Located within the city limits of Rotorua, Te Puia is home to some amazing geothermal activity, including boiling mud pools, hot springs, and geysers.
Te Pui is also the area where the Maori settled in the 1300s and have been living there ever since. The people from the Te Arawa tribe made their home here. Te Puia has two important attractions :
- Te Whakarewarewa Valley
- Maori model village
Te Whakarewarewa Valley
The geothermal activity is centered around the Te Whakarewarewa valley in Te Puia. There are bubbling mud pools, geysers and hot springs in this area.
Boiling Mud Pool
The image below shows a pool of boiling and bubbling slurry of gray mud in the Te Whakarewarewa geothermal valley. These pools are known as mud pools or mud pots.
Mud pools are a typical occurrence in geothermal areas. They occur when the acids, gases, and microorganisms emanating from the underground geothermal activity break down the rocks into the mud. If the water supply is limited, the mud becomes a viscous slurry, which boils and bubbles because of the high temperature.
The image below shows a beautiful pool with water flown into it from geothermal activity in the Te Whakarewarewa valley. The water sprouted from the geysers flows though underground channels into many pools spread around this area. Because of the dissolved minerals, the water in these pools is alkaline.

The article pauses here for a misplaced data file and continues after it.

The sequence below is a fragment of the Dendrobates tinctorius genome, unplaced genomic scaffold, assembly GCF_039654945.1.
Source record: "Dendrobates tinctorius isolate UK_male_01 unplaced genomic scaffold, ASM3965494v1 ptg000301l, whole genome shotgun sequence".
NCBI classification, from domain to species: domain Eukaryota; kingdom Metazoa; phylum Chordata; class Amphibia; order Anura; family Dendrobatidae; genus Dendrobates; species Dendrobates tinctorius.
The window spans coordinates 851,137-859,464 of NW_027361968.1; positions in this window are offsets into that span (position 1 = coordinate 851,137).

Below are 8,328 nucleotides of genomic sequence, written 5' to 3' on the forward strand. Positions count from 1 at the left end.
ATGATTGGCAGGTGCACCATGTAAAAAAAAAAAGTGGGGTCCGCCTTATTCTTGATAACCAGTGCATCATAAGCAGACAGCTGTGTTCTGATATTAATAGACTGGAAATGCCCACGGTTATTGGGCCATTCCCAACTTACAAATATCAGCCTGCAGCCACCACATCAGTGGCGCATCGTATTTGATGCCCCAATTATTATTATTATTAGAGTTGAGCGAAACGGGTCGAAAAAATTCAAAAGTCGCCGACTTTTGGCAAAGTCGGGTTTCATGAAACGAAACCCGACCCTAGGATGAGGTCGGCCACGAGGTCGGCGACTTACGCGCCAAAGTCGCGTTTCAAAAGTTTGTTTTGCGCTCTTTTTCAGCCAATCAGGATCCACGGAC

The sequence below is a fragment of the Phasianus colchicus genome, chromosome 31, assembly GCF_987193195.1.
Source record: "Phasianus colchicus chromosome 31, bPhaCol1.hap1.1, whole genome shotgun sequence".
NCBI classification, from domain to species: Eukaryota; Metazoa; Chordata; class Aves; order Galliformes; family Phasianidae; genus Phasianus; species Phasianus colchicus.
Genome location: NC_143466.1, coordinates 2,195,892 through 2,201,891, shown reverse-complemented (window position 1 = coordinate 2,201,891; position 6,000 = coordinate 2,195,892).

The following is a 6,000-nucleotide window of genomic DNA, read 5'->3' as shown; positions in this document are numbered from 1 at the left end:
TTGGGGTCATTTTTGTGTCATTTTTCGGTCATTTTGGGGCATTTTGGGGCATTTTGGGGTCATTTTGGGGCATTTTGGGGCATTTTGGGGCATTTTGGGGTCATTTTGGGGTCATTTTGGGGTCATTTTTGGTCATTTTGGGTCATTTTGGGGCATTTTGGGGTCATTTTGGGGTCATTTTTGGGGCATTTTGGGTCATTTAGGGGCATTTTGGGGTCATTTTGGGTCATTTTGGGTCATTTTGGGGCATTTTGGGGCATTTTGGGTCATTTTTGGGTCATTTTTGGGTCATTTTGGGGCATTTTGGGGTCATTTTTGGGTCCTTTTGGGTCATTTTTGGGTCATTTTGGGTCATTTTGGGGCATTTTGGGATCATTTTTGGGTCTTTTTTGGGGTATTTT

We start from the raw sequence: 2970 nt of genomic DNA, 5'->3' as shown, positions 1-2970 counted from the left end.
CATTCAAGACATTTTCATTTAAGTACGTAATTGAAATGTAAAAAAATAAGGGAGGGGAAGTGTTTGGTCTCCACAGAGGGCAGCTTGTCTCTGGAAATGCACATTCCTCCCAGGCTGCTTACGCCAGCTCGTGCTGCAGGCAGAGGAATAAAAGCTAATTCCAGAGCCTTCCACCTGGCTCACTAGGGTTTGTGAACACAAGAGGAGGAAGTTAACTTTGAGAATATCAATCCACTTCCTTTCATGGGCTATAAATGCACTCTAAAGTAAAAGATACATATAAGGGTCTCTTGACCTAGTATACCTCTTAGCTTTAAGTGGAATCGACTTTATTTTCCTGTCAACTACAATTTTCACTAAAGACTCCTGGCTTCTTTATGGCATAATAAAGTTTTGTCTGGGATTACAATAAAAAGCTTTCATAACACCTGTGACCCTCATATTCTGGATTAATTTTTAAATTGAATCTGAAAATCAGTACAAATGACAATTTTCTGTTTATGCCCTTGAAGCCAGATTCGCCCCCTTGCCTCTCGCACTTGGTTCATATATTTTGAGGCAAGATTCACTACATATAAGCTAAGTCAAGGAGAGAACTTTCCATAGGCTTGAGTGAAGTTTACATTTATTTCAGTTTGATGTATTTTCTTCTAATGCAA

Whakarewarewa Geyser Terrace
The geyser terrace has six geysers, of which three are active, two are occasionally active and one is dormant. There is a nice walk to this terrace for visitors to watch the geyser eruptions.
Pohutu and Prince of Wales Feathers Geysers
The Pohutu geyser is one of the most active among the six geysers on the Whakarewarewa geyser terrace and the largest active geyser in the Southern Hemisphere.
Pohutu in Maori means big splash, which is an appropriate name for this geyser as it can shoot up water to a height of 100 feet. The eruption occurs once or twice in an hour and can last up to 30 minutes.
The Pohutu geyser has a twin named Prince of Wales Feathers (Te Tohu in Maori). The shape of this geyser resembles a feather. When the Prince of Wales visited the area in the 1900s, it was named Prince of Wales Feathers to honor him. Prince of Wales Feathers typically erupts slightly before Pohutu, and its eruption can last up to seven minutes.
The images below show Pohutu and Prince of Wales Feathers before and during its eruption.
As the name suggests, the Blueys Pool is a small pool of cobalt blue water flown into it from the nearby geysers. It is situated next to the Pohutu geyser. A variety of minerals dissolved in this water gives it the blue color and also makes it alkaline.
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